Basic Sentence Structure In English
Basic sentence structure is the way you put words together to construct a sentence, so for the person who is learning English as a second language it is important to understand some of the basic sentence structures which are commonly used.
Basic Sentence Structure
What is a sentence?
In grammar, a sentence is the basic grammatical unit. It contains a group of words and expresses a complete thought.
Parts of Sentences:
Every word in a sentence serves a specific purpose within the structure of that particular sentence. According to rules of grammar, sentence structure can sometimes be quite complicated. For the sake of simplicity, however, the basic sentence structure is discussed here.
The two basic parts of a sentence are the subject and predicate.
The subject of a sentence is the person, place or thing whom we talk about or is performing the action of the sentence.
The subject represents what or whom the sentence is about. The simple subject usually contains a noun or pronoun and can include modifying words, phrases, or clauses.
- The man . . .
The predicate says something about the subject. It consists of the ’verb’ and the ’complement’ which comes after the verb.
- The man / builds a house.
The subject and predicate make up the two basic structural parts of any complete sentence. In addition, there are other elements, contained within the subject or predicate, that add meaning or detail. These elements include the direct object, indirect object, and subject complement. All of these elements can be expanded and further combined into simple, compound, complex, or compound/complex sentences.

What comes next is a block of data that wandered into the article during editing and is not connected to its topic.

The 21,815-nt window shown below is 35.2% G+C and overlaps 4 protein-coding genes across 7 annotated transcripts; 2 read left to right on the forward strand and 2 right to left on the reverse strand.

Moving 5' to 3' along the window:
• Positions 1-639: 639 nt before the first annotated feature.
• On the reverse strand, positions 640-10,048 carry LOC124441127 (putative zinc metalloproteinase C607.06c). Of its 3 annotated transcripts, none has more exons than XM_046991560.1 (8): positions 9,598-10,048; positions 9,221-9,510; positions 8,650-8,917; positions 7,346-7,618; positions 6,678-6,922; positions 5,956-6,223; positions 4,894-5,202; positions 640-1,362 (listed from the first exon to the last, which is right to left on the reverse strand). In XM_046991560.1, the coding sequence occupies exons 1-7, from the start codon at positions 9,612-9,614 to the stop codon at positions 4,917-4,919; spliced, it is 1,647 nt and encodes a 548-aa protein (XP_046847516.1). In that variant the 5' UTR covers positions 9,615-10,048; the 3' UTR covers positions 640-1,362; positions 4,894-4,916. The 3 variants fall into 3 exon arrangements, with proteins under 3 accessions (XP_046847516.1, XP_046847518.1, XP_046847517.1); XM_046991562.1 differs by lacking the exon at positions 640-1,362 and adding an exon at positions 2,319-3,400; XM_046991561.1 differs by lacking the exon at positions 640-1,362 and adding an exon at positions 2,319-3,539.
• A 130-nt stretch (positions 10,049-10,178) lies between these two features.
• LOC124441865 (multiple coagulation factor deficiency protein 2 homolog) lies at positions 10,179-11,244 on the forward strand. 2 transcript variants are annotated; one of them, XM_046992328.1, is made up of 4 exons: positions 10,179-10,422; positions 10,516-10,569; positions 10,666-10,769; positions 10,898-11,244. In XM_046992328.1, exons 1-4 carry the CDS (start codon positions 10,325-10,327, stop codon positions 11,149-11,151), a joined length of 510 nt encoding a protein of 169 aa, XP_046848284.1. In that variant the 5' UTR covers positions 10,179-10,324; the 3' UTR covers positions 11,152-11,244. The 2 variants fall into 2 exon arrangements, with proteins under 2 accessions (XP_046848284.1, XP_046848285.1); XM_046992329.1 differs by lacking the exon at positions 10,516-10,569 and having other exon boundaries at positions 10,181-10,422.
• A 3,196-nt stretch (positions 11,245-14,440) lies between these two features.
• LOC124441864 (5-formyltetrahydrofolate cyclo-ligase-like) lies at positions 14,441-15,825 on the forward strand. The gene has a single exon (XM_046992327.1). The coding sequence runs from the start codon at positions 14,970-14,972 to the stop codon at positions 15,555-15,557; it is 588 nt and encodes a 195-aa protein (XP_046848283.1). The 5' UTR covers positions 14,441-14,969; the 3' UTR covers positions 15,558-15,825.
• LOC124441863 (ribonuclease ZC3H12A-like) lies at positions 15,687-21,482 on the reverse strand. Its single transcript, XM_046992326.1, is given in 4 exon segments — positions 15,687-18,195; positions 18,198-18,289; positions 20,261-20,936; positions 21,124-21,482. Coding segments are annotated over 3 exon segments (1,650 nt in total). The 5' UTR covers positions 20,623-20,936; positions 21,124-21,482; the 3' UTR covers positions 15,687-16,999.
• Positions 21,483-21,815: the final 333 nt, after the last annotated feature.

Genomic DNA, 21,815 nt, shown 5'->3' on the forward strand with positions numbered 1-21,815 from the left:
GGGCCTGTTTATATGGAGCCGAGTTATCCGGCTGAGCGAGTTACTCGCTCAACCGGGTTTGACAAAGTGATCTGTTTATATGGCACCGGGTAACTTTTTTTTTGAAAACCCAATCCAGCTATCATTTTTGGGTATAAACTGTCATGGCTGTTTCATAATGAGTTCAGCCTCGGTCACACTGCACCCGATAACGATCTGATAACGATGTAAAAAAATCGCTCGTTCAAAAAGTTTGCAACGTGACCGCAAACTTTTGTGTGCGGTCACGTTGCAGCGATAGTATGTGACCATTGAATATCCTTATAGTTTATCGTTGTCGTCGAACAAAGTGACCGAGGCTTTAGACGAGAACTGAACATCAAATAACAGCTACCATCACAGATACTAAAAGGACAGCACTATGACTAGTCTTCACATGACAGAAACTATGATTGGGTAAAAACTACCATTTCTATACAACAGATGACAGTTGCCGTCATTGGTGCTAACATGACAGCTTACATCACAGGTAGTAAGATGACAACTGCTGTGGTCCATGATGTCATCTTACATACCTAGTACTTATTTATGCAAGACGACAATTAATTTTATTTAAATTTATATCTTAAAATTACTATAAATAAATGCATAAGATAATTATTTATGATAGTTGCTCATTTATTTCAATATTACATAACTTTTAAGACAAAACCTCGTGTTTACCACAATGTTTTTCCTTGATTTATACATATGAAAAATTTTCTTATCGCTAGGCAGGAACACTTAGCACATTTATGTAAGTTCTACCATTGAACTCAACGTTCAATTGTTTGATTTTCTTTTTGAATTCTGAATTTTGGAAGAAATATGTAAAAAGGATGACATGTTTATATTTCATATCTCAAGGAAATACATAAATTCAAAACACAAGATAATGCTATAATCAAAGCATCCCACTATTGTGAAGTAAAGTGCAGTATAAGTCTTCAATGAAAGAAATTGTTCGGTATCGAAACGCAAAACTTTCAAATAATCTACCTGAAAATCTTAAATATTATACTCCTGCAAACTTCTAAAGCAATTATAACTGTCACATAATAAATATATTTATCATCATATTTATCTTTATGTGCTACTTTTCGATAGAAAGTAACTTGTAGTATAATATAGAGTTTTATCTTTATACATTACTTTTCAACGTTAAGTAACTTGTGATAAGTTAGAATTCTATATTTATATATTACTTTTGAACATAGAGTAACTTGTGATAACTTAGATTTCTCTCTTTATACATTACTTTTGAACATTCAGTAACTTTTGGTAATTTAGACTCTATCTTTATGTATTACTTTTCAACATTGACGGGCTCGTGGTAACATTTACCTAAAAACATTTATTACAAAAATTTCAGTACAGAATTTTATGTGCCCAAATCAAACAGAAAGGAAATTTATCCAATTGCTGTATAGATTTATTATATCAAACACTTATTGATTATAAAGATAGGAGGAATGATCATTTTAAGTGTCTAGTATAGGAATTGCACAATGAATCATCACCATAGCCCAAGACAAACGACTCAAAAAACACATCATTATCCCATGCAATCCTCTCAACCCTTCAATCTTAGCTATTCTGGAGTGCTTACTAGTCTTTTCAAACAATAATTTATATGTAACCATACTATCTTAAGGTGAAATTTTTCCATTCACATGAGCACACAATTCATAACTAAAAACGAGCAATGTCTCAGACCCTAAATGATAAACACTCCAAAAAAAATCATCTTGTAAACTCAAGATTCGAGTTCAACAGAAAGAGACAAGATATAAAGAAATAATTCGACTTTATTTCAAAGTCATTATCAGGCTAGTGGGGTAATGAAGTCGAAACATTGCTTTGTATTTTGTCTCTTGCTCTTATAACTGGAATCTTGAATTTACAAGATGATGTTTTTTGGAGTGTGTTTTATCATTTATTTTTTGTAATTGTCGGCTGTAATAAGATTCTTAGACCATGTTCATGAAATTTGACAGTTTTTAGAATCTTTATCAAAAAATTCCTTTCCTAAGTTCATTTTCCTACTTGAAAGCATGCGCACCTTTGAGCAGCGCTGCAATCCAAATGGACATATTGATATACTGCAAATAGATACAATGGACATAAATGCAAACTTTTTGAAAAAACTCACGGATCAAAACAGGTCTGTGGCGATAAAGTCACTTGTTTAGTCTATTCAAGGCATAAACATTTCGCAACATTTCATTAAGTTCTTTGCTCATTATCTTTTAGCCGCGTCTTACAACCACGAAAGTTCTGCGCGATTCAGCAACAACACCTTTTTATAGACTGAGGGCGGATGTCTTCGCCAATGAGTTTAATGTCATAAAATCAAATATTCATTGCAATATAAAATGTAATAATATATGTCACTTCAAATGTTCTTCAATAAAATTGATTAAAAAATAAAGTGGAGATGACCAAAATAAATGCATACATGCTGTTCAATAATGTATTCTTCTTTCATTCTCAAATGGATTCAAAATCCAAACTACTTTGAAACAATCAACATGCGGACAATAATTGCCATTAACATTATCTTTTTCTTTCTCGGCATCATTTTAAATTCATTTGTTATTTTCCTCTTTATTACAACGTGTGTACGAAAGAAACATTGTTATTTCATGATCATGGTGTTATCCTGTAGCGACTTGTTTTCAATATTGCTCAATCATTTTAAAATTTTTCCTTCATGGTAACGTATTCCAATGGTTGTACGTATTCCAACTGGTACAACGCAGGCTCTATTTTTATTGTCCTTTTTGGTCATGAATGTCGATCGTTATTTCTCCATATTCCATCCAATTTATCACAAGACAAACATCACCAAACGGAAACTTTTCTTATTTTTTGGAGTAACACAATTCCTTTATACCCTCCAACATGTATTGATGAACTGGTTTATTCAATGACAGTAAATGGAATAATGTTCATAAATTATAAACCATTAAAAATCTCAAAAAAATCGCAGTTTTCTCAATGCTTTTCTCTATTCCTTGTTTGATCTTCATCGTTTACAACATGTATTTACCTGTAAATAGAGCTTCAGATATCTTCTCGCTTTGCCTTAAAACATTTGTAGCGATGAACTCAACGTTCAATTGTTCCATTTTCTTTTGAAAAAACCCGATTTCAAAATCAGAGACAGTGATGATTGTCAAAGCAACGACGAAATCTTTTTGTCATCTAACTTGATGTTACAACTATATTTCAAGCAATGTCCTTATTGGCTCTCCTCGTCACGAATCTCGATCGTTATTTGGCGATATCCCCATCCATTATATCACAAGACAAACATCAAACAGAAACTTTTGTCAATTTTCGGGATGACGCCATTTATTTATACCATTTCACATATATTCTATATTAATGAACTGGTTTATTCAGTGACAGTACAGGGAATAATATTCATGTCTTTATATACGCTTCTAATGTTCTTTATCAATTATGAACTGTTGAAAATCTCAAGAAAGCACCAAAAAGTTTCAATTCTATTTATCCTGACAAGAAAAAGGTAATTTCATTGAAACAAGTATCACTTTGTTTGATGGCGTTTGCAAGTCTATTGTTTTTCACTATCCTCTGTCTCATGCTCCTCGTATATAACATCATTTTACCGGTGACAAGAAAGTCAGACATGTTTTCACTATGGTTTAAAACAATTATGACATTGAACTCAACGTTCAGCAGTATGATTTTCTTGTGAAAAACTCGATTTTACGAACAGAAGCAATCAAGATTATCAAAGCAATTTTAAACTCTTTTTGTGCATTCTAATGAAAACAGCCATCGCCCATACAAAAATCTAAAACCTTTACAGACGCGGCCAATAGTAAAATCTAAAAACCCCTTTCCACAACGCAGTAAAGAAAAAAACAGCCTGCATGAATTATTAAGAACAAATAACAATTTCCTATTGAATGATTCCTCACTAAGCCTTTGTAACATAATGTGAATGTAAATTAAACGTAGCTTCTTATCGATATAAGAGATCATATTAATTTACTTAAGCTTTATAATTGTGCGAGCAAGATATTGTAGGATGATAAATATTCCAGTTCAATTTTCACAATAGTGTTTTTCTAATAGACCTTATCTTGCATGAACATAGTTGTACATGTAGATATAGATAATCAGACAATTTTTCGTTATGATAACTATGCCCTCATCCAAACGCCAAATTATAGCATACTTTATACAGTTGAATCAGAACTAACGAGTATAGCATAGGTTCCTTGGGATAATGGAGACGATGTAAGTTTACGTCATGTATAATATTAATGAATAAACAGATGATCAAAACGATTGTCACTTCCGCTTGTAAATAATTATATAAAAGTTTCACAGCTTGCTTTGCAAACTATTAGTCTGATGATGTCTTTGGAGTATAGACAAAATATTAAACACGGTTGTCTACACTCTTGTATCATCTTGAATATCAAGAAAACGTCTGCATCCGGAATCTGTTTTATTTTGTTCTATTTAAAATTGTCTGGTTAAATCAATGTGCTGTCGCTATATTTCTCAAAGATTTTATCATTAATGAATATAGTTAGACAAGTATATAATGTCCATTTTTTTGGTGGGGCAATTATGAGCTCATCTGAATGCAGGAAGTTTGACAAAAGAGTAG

What is an Object?
An object is a noun or pronoun that gives meaning to the subject and the verb in a sentence.
An object often follows the subject and verb in a sentence.
- Ali wrote the poem.
There are two types of objects: direct and indirect.
Direct object: The direct object receives the action of the sentence. The direct object is usually a noun, pronoun, clause or phrase that follows transitive verbs( action verbs that require something or someone to receive the action).
You can identify the direct object by using this simple formula:
Subject + verb + who? or what? = DIRECT OBJECT
- The man builds a house.
- The man builds it.
The subject is “The man ,” and the verb is “builds.” Next ask yourself the question “who or what?” about the verb “builds.” What does the subject, the man, build? He builds a house. Therefore, the direct object is “a house.” Because it receives the action of the sentence.
The indirect object indicates to whom or for whom the action of the sentence is being done. The indirect object is usually a noun or pronoun. Indirect objects are seen infrequently. In order to have an indirect object, there is a direct object. The indirect object typically precedes the direct object and is identified by asking who or what receives the direct object.
- The man builds his family a house.
- The man builds them a house.
“The man” is the subject, and “builds” is the verb. Ask the question “builds what?” “A house” is the direct object. To determine the indirect object, ask who received the direct object. “His family” is the indirect object.
A subject complement is a noun, pronoun, adjective, clause or phrase that follows a linking verb, such as is, are or was and complements or completes the subject of a sentence by describing or renaming it and is part of the predicate.
- The man is a good father. (father = noun which renames the subject)
- The man seems kind. (kind = adjective which describes the subject)
Confusing direct objects with subject complements
It is easy to mistake a direct object for a subject complement. It is important to note that only action verbs can have direct objects.Therefore, if the verb is a linking one, the word that answers the question “what” or “who” is a subject complement.
- The chauffeur accidentally locked his keys in his limousine. “Chauffeur” is the subject, and “locked” is the action verb. What did the chauffeur lock? Answer: his keys, the direct object.
- The chauffeur was happy to find a spare key.
“Chauffeur” is the subject and “was” is the linking verb. The chauffeur was what? Answer: happy, the subject complement.